In T. Veloz & R. Videla (Eds.), Education in the 21st century [Special issue]. Constructivist Foundations.
Context: Radical embodied approaches to cognition propose a drastic alternative to representation-based models of the mind by way of theorizing and empirically demonstrating the constitutive roles of perception–action loops in human behavior. However, applying those approaches to higher-order processes – such as mathematical thinking and learning – remains one of the hottest debates within contemporary cognitive science.
Problem: How might a radical embodied perspective theoretically explain semiotic mediation? For example, how can we theorize the understanding of trigonometric relations expressed through the symbolic form of “sin 2a = sin a”?
Method: Revisiting the nature of semiotic mediation, we pursue a historically grounded theoretical analysis integrating perspectives from Lev Vygotsky and Nikolai Bernstein; to make the theoretical proposal accessible, we illustrate it by empirical data from a dual-eye-tracking study on teaching/learning trigonometry.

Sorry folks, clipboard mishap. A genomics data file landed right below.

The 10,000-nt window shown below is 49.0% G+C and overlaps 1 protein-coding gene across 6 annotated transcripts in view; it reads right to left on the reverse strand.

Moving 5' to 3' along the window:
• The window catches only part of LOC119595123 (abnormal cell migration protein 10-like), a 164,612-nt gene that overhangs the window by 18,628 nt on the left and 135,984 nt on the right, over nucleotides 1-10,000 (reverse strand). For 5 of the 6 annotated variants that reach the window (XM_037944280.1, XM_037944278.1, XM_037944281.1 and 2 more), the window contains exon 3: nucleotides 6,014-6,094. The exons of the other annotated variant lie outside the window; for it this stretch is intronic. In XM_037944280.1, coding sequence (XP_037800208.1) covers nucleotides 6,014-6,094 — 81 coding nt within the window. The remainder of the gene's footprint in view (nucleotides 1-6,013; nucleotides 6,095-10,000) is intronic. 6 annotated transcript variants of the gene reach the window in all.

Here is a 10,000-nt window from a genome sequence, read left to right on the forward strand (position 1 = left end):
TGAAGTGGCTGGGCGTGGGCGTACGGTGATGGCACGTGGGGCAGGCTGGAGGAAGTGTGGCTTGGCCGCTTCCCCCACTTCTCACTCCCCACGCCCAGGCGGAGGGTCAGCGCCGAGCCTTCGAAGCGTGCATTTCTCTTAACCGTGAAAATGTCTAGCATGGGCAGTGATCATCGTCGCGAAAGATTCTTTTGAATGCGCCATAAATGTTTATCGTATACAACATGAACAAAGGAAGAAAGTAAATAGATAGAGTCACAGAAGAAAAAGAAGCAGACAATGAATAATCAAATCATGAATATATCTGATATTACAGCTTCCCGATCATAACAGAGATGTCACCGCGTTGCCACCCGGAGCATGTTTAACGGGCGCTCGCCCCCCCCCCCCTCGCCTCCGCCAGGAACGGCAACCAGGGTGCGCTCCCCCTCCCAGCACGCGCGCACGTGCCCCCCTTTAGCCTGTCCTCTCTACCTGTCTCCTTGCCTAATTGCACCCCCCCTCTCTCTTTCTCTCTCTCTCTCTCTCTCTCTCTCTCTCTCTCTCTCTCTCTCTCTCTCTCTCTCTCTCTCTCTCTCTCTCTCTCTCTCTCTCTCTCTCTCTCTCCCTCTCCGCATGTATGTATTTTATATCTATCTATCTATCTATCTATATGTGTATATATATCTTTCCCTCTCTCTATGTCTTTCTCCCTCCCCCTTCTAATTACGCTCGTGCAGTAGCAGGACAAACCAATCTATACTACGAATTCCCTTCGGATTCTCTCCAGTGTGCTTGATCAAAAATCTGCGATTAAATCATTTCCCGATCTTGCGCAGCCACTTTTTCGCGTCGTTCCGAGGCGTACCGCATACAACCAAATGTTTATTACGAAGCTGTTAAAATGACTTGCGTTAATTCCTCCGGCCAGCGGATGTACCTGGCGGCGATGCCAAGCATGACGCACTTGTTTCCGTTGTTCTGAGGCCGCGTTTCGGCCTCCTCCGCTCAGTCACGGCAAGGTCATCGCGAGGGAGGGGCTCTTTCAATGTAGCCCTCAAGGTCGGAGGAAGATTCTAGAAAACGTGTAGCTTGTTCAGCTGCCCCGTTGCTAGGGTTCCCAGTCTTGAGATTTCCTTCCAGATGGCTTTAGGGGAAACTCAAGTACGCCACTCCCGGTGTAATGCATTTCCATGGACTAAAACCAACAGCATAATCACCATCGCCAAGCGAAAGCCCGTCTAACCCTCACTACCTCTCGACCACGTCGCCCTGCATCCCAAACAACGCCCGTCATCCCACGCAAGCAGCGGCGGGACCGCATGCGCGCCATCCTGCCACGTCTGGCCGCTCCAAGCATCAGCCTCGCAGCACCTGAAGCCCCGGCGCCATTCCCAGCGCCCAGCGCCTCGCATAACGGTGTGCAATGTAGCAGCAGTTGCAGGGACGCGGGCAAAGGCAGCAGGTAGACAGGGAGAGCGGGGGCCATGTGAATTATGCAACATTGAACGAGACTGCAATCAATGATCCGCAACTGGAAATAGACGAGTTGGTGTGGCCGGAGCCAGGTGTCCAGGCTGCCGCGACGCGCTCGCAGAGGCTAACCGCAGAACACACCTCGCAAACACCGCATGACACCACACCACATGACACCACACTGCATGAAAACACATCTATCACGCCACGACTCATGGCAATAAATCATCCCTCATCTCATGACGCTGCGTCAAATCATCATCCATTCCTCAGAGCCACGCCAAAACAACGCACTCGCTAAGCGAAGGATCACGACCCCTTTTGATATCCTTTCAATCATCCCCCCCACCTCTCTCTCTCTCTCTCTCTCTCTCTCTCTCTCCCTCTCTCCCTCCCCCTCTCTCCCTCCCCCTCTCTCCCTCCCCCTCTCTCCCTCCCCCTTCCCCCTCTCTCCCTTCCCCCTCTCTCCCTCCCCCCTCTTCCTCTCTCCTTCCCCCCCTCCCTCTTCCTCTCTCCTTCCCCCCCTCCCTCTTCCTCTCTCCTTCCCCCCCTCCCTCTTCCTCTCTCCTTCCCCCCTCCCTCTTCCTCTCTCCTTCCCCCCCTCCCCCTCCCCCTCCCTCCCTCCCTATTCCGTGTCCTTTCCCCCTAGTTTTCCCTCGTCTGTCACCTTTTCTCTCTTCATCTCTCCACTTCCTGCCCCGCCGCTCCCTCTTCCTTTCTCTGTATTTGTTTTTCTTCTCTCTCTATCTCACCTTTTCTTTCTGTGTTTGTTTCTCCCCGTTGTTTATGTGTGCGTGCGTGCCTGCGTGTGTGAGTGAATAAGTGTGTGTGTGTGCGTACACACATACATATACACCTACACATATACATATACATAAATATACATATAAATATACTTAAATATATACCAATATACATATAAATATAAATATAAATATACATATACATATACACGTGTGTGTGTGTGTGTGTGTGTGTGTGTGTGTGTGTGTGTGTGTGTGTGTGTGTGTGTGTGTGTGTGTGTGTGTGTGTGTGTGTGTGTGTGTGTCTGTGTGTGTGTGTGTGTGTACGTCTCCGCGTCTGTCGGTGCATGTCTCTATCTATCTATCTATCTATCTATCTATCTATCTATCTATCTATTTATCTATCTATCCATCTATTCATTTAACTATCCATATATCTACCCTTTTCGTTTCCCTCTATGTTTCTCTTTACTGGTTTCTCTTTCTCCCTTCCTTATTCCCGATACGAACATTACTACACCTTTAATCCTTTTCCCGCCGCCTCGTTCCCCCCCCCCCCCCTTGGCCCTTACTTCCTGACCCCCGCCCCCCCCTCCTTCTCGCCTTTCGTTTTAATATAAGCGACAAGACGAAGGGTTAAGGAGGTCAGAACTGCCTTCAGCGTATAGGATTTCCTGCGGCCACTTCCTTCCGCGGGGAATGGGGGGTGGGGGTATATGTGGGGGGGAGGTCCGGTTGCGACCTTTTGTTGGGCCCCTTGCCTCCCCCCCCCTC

Results: We show how semiotic mediation of mathematical ideas is constituted as direct intercorporeal sensorimotor coordination between interlocutors. We treat semiotic actions as directly transforming an environment for the interlocutor, inviting new sensorimotor routines. New sensorimotor routines potentially lead to the emergence of pedagogically desired perception–action orientations, that is, new enactive capacity as the cognitive vehicle of mathematical reasoning. As such, Vygotskian cultural–historical ideas of semiotic mediation become a natural continuation of a radical embodied project developed by Bernstein, Kelso, Turvey, and others. Semiotic actions do not represent mind-independent reality as standalone tokens – rather, they present the environment itself, for the interlocutor, in a new way.
Implications: The proposed perspective avoids ontologically problematic views of pedagogical discourse as the negotiation of minds, instead focusing educators’ attention on transformations of the students’ environment that foster desired perception and action.
Constructivist content: We develop an alternative to a social-constructivist reading of cultural-historical ideas, thus contributing to the understanding of higher-order cognition as direct extension of perception and action.